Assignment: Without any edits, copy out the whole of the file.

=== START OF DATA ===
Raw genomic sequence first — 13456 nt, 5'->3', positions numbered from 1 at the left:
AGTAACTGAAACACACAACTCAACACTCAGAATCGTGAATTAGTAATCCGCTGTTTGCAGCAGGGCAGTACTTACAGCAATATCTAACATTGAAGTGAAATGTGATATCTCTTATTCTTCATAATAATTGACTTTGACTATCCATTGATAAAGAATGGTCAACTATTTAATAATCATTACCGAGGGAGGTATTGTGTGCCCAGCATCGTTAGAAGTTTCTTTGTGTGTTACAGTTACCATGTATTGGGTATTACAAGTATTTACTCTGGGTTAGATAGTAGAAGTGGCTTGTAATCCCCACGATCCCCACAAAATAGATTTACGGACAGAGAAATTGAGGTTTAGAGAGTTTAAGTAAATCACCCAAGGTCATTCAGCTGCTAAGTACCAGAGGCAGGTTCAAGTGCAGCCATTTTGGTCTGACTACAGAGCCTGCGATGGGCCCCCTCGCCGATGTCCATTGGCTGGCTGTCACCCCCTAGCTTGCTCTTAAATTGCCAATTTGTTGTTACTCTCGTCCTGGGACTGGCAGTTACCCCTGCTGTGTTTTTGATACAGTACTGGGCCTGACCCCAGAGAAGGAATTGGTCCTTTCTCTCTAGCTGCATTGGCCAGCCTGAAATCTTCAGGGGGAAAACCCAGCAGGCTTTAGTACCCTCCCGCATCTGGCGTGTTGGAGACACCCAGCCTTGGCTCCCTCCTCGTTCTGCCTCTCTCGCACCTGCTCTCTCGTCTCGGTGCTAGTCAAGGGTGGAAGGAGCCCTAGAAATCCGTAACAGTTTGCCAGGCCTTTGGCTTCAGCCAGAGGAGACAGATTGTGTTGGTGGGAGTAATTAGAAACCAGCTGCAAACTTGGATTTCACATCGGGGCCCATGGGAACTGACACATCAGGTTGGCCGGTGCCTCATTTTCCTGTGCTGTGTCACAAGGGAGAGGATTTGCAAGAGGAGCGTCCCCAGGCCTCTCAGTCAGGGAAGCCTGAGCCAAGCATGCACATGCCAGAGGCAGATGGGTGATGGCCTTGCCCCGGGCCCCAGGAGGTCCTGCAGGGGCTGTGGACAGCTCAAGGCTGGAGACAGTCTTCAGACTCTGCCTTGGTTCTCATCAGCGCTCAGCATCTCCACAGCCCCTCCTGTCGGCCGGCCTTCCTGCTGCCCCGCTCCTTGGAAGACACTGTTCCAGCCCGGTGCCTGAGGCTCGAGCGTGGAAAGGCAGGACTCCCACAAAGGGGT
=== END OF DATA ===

Raw genomic sequence first — 13456 nt, 5'->3', positions numbered from 1 at the left:
AGTAACTGAAACACACAACTCAACACTCAGAATCGTGAATTAGTAATCCGCTGTTTGCAGCAGGGCAGTACTTACAGCAATATCTAACATTGAAGTGAAATGTGATATCTCTTATTCTTCATAATAATTGACTTTGACTATCCATTGATAAAGAATGGTCAACTATTTAATAATCATTACCGAGGGAGGTATTGTGTGCCCAGCATCGTTAGAAGTTTCTTTGTGTGTTACAGTTACCATGTATTGGGTATTACAAGTATTTACTCTGGGTTAGATAGTAGAAGTGGCTTGTAATCCCCACGATCCCCACAAAATAGATTTACGGACAGAGAAATTGAGGTTTAGAGAGTTTAAGTAAATCACCCAAGGTCATTCAGCTGCTAAGTACCAGAGGCAGGTTCAAGTGCAGCCATTTTGGTCTGACTACAGAGCCTGCGATGGGCCCCCTCGCCGATGTCCATTGGCTGGCTGTCACCCCCTAGCTTGCTCTTAAATTGCCAATTTGTTGTTACTCTCGTCCTGGGACTGGCAGTTACCCCTGCTGTGTTTTTGATACAGTACTGGGCCTGACCCCAGAGAAGGAATTGGTCCTTTCTCTCTAGCTGCATTGGCCAGCCTGAAATCTTCAGGGGGAAAACCCAGCAGGCTTTAGTACCCTCCCGCATCTGGCGTGTTGGAGACACCCAGCCTTGGCTCCCTCCTCGTTCTGCCTCTCTCGCACCTGCTCTCTCGTCTCGGTGCTAGTCAAGGGTGGAAGGAGCCCTAGAAATCCGTAACAGTTTGCCAGGCCTTTGGCTTCAGCCAGAGGAGACAGATTGTGTTGGTGGGAGTAATTAGAAACCAGCTGCAAACTTGGATTTCACATCGGGGCCCATGGGAACTGACACATCAGGTTGGCCGGTGCCTCATTTTCCTGTGCTGTGTCACAAGGGAGAGGATTTGCAAGAGGAGCGTCCCCAGGCCTCTCAGTCAGGGAAGCCTGAGCCAAGCATGCACATGCCAGAGGCAGATGGGTGATGGCCTTGCCCCGGGCCCCAGGAGGTCCTGCAGGGGCTGTGGACAGCTCAAGGCTGGAGACAGTCTTCAGACTCTGCCTTGGTTCTCATCAGCGCTCAGCATCTCCACAGCCCCTCCTGTCGGCCGGCCTTCCTGCTGCCCCGCTCCTTGGAAGACACTGTTCCAGCCCGGTGCCTGAGGCTCGAGCGTGGAAAGGCAGGACTCCCACAAAGGGGT